This is the entire first chapter of the Long Weekend from woe to go in a single post … Still undecided about putting up the second and third chapters on the web, perhaps I shall update with the occasional image rather than a whole read. Summer in Australia currently – very nice.
Well, well, well! I made it to the next chapter … and so did you!
I shall put all of Friday into the one post next so that anyone who wants a recap can just read it right through if they want … and then carry on with the Long Weekend PART 2 – SATURDAY. Saturday is a lot more conceptual, and it presented some interesting challenges … but I’m a bit of a believer in the ability of comics to be able to convey some pretty complex concepts in really interesting ways … let’s see how it goes.
Incidentally, feel free to comment on this blog at the bottom, I think some of the topics contained in this comic covers some hot areas … (literally, figuratively etc) … It’d be nice to get some discussion going, I’ve received some nice feedback on facebook, I have no objection to nasty feedback or constructive criticism … or anything really. But if there are no comments at the end of it … ah well.
Inanna was the Sumerian goddess of sex and war, this is an adaption of her myth that I made as an insert into The Long Weekend in Alice Springs, just to flesh out the connection between modern day events and mythology from the ancient world. You can read more about Inanna / Ishtar on a wonderfully informative website named Wikipedia, she’s fairly interesting.
I also intended to include this as a way of playing around with different layouts and seeing what works and what doesn’t for future reference, there are a couple of pages that are failures, but on the whole I enjoy looking at these pages, not least of all because there’s LOTS OF NUDITY!! Just joking.
A quick sketch from the sidelines at my sister’s house … Simon, Emma, Raphael and Jude all captivated by an internet game called THE LIGHT TEMPLE … be warned … addictive!
Here’s a comic of my day in town in Sydney prior to going to Woolloomoolloo to play a concert at the Silent Hour with Paul Heslin.
I then dropped off all of my gear at the gallery (the General Store) and walked up to Kings Cross main street to draw passers-by for fun … I forgot how many people there are in the world. Sydney is sooooo much more populated than Hobart, these things are strangely easy to forget.
Bree Van Reyk used to play in a band called the Rebel Astronauts in Sydney which rocked!
In fact – Darren Hanlon makes a reference to the Rebel Astronauts in one of his songs … I think it’s called an in-joke. Bree sometimes drums for Darren too, you see.
Saw her play the other night in the St David’s Cathedral in Hobart with Seeker lover keeper. It was quite a top concert supported by Henry Wagons. She put me and Nadine on the guest list, very generously since it had sold out the church. When we arrived the lady at the door told to stand down the back near the wall and when they’d let everyone in we could find a small space somewhere and squeeze ourselves in … we dutifully went and sat on a cold hard bench behind the baptysmal font and waited. The lady then came back and apologised profusely for getting mixed up and took us to the very front and placed us there and said that she’d looked at the wrong list. She said we could go backstage if we wanted. Strange days … good seats.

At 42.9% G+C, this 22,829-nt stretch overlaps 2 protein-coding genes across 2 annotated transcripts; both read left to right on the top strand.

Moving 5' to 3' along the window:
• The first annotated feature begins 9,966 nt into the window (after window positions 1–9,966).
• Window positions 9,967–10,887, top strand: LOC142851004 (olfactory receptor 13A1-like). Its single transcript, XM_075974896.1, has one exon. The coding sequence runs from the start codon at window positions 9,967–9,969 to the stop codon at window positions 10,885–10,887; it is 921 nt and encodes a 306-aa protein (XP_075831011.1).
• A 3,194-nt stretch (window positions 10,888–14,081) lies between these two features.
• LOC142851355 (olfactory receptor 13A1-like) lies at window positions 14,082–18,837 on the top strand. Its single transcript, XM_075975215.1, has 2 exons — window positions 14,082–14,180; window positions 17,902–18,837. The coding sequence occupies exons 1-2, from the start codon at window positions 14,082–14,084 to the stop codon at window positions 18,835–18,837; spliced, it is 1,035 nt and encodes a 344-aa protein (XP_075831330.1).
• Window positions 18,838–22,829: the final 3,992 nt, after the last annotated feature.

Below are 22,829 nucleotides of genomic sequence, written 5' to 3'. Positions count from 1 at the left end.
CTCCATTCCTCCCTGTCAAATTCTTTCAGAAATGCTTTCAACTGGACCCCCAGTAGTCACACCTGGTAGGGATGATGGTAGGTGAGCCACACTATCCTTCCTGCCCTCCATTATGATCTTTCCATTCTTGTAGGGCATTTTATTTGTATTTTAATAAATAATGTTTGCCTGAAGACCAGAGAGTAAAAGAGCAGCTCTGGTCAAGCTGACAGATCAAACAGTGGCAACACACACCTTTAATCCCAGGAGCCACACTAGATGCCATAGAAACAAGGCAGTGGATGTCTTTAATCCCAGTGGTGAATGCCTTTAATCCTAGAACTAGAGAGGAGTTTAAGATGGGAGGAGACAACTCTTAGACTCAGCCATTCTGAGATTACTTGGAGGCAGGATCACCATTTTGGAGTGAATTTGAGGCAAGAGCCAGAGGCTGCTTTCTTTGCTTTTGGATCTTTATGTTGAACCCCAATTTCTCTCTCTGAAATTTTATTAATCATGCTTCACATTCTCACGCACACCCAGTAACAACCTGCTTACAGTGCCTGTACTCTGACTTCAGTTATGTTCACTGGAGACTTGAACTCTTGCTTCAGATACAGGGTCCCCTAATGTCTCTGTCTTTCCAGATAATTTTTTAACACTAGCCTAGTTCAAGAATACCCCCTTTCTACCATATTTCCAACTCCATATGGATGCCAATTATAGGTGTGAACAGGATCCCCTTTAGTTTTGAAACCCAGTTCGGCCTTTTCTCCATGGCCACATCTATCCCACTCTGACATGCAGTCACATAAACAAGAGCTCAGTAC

Thanks so much Bree. It was awesome!!
Here’s some of the images that I took on several of my trips back to Alice, I needed a lot of reference material to build up enough of a sense of place in the Long Weekend. One of main aims was to flesh out the town a little as the central idea of the essay was about how a place can affect those that live in it, a sort of “pyschogeography” of sorts. Alice is often a town that affects people, passers through are often very taken aback at the obvious disparity in health and behaviour. Are often shocked at the obvious violence that occurs in the streets. People who live there are often bitter about it. The letter section of the Advocate newspaper often has overtly racist tones referring to “people who sleep in the park”. Everyone reading is aware of who the “people” are. The “drunks” etc … the euphemisms are unnecessary. People keep insisting that they have a right to feel safe in their homes. But, as all places on the edge are, the town is surrounded by an incredibly hostile and beautiful landscape. Ancient mountain ranges worn down to their nubs by time. Orange rock that is inflamed for that first ray of sun each day, gnarled trees, rocks, creatures, people. The spikes in the grasses slashes the tires of your bicycle three times on the way home from work, you have to push it along the stinking bitumen through the heat … bugger.